In the wake of President Obama’s reelection, I’ve spent a good amount of time reading about how he won, who voted for him, and what this means now and in the future. Whether or not we live in a Post-Racial America is subject to debate, but we obviously don’t live in a post-racist America and we certainly don’t live in a non-racial America. And this brings me back to Maya.
Maya is like the coalition of Americans that decided the outcome of this election. She is not one thing or another, but a combination of potentially competing and complementing interests. It’s funny that I suddenly realized thinking about this this morning that all of my descendents will never be purely Japanese. This was a big realization, but also one that I thought of as beautiful and exciting. I’m lucky to be married to a woman in Becky who has invested as much time in and values her Jewish heritage and I do my Japanese one. Because of this, Maya will not be Japanese nor Jewish–she will be both. And so will her children and onward.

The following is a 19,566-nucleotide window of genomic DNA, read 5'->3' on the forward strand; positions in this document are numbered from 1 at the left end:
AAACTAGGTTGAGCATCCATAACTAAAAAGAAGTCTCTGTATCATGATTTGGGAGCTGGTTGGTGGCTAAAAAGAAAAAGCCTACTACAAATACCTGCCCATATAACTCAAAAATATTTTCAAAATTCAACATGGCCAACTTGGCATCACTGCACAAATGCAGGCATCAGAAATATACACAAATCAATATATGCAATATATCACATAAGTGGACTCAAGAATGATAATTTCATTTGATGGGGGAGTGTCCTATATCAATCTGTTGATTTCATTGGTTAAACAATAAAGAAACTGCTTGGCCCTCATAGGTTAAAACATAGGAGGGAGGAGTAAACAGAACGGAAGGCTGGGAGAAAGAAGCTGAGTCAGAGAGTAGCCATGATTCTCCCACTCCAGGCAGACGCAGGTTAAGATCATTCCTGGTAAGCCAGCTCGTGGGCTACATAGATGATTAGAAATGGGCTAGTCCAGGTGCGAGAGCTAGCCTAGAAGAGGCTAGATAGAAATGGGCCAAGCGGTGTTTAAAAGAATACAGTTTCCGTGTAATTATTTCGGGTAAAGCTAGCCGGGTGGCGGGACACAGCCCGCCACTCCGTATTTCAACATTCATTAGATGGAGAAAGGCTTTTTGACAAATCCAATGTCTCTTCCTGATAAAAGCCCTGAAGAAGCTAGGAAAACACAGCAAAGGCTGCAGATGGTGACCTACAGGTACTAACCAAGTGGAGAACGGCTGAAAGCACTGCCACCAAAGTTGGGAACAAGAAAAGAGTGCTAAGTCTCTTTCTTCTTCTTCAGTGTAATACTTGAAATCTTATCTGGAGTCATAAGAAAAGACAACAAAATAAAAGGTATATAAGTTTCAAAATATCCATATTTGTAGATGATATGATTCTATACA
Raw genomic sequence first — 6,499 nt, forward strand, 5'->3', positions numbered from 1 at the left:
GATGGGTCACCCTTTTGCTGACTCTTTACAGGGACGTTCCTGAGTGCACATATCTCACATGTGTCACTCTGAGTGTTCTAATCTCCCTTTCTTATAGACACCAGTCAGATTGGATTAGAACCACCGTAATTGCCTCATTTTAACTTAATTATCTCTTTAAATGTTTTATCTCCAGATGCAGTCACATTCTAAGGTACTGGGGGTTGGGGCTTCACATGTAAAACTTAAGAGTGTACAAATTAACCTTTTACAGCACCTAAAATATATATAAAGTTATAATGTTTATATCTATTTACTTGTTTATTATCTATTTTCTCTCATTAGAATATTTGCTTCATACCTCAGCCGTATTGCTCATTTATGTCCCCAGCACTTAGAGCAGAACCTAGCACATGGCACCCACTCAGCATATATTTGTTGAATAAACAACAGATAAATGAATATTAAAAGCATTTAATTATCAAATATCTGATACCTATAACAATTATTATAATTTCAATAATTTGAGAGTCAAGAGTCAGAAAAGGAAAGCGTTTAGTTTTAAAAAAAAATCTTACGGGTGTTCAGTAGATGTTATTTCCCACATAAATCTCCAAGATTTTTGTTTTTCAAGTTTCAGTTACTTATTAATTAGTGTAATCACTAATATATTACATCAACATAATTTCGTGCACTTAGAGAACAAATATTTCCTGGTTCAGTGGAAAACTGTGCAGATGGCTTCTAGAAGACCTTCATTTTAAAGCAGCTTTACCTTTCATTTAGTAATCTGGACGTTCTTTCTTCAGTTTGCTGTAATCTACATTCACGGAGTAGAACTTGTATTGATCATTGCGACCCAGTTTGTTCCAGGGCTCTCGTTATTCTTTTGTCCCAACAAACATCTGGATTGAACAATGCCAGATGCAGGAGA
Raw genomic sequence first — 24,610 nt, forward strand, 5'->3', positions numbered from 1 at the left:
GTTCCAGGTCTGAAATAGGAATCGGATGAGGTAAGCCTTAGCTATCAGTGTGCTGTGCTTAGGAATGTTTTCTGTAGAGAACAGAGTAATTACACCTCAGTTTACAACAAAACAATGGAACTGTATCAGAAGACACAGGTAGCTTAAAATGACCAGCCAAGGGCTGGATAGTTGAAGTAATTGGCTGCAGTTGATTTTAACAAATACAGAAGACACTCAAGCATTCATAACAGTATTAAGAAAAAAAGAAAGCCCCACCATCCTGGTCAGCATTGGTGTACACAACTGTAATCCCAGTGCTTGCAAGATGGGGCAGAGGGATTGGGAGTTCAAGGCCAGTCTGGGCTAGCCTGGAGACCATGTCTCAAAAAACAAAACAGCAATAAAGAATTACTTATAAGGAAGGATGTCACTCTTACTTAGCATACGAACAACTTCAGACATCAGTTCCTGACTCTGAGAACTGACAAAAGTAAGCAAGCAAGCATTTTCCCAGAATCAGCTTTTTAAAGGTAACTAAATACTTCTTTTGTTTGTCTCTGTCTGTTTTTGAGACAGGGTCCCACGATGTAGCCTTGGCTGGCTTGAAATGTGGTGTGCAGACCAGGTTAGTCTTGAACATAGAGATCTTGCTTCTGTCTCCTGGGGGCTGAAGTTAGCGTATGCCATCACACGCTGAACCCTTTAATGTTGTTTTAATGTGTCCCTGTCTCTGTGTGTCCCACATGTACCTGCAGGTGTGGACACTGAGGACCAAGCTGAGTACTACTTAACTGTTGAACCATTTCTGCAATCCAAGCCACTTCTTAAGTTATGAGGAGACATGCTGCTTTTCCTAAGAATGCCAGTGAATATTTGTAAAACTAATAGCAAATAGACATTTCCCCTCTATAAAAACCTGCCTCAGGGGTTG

At nearly two, she is already celebrating holidays and special events for both cultures. She hears songs in Yiddish and Japanese. Her exposure to both cultures is natural and engrained in everyday life: in her food, in her clothes, and in the stories we tell her. This is a good thing. Our world has become too small to hide behind a single culture. Our choices have become so vast that we really do need to bring up our children to be able to see farther and wider than we did and do, to value that opportunity, and win in life riding on the best that world has to offer.
Dating Becky meant learning a lot. Marrying me meant Becky learned a lot. Having Maya means we have to bring all this stuff together. This process has created a space, a place that doesn’t always feels “safe,” but it is the safest launching pad that Maya can have to go out into the world.